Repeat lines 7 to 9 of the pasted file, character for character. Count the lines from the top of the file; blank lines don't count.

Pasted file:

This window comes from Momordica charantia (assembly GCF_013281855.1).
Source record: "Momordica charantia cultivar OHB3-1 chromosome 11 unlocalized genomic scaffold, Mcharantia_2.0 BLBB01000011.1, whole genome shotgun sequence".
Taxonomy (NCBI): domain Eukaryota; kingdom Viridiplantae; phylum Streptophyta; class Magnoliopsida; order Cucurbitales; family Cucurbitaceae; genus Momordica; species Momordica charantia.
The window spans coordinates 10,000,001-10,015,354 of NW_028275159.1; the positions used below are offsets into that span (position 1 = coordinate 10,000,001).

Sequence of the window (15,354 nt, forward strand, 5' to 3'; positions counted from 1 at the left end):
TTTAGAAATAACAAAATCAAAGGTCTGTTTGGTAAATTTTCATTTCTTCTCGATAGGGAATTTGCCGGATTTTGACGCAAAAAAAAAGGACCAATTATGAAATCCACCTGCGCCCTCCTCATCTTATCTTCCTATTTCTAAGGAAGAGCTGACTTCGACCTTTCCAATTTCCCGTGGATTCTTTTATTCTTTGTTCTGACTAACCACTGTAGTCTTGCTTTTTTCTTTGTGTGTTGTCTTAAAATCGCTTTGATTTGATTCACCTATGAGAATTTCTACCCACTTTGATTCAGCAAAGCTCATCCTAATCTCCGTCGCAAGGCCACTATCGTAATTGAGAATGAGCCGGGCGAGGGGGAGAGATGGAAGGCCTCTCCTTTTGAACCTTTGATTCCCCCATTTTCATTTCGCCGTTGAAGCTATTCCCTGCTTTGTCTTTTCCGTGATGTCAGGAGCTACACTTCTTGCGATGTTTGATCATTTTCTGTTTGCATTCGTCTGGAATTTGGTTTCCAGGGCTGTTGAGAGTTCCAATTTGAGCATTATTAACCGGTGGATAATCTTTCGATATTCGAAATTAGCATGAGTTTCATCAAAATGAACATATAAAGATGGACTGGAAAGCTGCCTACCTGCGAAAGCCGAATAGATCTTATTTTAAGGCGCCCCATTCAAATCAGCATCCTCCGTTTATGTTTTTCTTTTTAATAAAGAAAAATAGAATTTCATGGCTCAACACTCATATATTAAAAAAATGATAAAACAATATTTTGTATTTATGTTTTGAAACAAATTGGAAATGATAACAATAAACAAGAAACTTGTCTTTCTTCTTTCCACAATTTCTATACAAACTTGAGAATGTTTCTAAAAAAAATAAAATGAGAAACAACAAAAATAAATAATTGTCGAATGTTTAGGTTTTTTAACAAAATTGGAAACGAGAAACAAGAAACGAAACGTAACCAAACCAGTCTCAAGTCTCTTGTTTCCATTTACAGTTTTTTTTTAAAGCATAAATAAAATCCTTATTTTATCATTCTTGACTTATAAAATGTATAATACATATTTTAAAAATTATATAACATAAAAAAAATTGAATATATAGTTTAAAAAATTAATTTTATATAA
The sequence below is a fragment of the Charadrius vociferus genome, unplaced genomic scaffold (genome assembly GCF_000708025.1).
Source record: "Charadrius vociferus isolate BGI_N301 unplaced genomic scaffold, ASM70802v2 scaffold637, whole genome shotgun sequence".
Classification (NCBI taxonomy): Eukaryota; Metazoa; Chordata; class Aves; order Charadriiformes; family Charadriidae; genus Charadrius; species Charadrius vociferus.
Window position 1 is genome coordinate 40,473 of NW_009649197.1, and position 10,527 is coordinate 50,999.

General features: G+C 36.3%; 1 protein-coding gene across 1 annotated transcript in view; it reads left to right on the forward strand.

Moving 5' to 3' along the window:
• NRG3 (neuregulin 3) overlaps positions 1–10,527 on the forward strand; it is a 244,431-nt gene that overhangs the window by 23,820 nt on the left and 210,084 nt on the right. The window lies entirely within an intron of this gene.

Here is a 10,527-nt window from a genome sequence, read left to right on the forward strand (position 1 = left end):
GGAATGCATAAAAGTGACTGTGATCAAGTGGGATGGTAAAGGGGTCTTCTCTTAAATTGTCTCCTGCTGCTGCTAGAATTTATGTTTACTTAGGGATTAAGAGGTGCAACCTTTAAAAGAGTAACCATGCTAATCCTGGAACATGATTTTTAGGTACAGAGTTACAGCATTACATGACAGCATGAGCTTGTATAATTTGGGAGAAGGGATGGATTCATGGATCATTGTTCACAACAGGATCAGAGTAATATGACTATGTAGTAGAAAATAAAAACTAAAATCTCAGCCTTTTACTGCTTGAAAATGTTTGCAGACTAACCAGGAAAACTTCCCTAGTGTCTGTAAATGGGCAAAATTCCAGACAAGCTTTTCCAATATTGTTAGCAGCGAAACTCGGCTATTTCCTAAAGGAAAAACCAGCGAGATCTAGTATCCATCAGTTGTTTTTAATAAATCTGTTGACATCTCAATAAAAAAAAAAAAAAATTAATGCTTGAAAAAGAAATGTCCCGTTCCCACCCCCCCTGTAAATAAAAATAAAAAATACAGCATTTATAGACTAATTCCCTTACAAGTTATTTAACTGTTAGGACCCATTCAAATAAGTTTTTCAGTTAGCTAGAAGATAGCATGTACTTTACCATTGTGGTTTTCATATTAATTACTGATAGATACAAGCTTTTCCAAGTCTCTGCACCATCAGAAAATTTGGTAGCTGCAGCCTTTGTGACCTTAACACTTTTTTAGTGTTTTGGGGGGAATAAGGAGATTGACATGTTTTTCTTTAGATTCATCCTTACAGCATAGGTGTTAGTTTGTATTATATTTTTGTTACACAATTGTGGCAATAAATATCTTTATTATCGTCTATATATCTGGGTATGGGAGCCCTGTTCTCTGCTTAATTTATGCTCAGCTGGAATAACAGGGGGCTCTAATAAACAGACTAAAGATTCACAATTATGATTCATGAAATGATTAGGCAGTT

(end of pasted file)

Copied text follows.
The sequence below is a fragment of the Charadrius vociferus genome, unplaced genomic scaffold (genome assembly GCF_000708025.1).
Source record: "Charadrius vociferus isolate BGI_N301 unplaced genomic scaffold, ASM70802v2 scaffold637, whole genome shotgun sequence".
Classification (NCBI taxonomy): Eukaryota; Metazoa; Chordata; class Aves; order Charadriiformes; family Charadriidae; genus Charadrius; species Charadrius vociferus.